- How are the parts transferred from previous in-house processing (conveyor or dunnage)?
- Are parts gaged or turned over and put into machines?
- How many parts does a company want in queue?
- How long can an unmanned system run before it's starved of parts?
- What happens to the part after machining? (If they stay in-house for further processing, how are they transported? If they are shipped out, how are they packaged?)
After asking itself these questions, Mennie's decided it needed a series of robotic workcells linked through a common part transfer conveyor. It bought a new FlexLine conveyor system fast enough to feed the material-handling robots. Proximity switches tell the robots where the parts are on the conveyor belt.
Each robot is equipped with Handling-Tool and Collision Guard software, custom grippers, and a control interface to the equipment and conveyor. The HandlingTool package's builtin functions, menu-driven prompts, and point-and-shoot position teaching make it easy for operators to create and run programs. Collision Guard lets a robot sense a potential collision along any axis and stops robot operation in time to minimize damage to the end-of-arm-tooling, the part, or the robot.
To start, raw parts are manually loaded into the company's specialty face-and-center machine before being conveyed downstream through nine automated machining processes. At each stop along the conveyor, the robots automatically load and un-load parts in an average of 6 sec.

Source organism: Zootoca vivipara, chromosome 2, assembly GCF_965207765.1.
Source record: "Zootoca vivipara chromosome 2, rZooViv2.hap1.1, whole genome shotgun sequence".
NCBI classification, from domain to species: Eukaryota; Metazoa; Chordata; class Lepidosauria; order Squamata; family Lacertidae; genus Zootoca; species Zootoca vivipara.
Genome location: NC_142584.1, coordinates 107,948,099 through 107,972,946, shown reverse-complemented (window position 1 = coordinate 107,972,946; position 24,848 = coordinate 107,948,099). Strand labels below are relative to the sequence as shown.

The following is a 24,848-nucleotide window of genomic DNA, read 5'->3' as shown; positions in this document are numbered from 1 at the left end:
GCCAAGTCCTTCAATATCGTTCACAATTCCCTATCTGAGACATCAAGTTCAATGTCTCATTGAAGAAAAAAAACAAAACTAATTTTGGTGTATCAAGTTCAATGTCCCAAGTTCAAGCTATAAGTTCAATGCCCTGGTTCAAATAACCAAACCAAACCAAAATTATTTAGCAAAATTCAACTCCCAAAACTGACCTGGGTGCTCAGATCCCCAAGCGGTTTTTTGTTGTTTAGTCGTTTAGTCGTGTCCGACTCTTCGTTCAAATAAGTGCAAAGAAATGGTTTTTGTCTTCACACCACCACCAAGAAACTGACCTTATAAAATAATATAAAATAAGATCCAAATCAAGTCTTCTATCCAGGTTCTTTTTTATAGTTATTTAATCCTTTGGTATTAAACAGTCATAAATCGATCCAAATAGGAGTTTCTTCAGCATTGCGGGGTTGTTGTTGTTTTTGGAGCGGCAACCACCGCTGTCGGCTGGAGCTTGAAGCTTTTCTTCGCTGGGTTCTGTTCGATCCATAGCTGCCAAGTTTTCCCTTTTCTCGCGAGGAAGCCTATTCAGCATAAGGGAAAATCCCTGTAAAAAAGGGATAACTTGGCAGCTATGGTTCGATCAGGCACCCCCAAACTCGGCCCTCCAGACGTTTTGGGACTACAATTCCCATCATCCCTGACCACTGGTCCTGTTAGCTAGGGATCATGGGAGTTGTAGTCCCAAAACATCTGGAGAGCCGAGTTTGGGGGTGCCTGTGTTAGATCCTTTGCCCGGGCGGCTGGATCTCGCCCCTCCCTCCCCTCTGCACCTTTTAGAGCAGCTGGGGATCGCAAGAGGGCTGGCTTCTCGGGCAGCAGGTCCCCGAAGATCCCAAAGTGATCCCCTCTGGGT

First, an M-6i robot, capable of lifting up to 13.2 lb, picks raw parts and places them into a CNC lathe for machining. It then moves finished parts onto a part pallet located on the conveyor. Next, each full part pallet travels to an LR Mate 100i tabletop robot, which loads and unloads parts into and out of a small broach machine. In the second process, another M-6i alternately loads and unloads parts onto one of two fixtures of a large broach machine for further processing. A third M-6i then moves parts into and out of a boring operation.
In the final processes, an S-430iF, which can lift up to 286 lb, sequentially loads and unloads parts into and out of four machines that perform various groove and ream operations. Following this operation, parts are handled by a fourth M-6i robot to and from a drilling operation, then conveyed to another LR Mate 100i for a spline roll machining process. Next, an M-16i robot, capable of lifting up to 35 lb, lifts parts two at a time into a heat-treat operation. Finally, a fifth M-6i collects parts for grinding.
Obviously, how parts are loaded and unloaded determines what robot is eventually selected. Glaser says that the selection is based on six parameters: envelope/stroke, mounting, dexterity, floorspace, payload, and gripper type.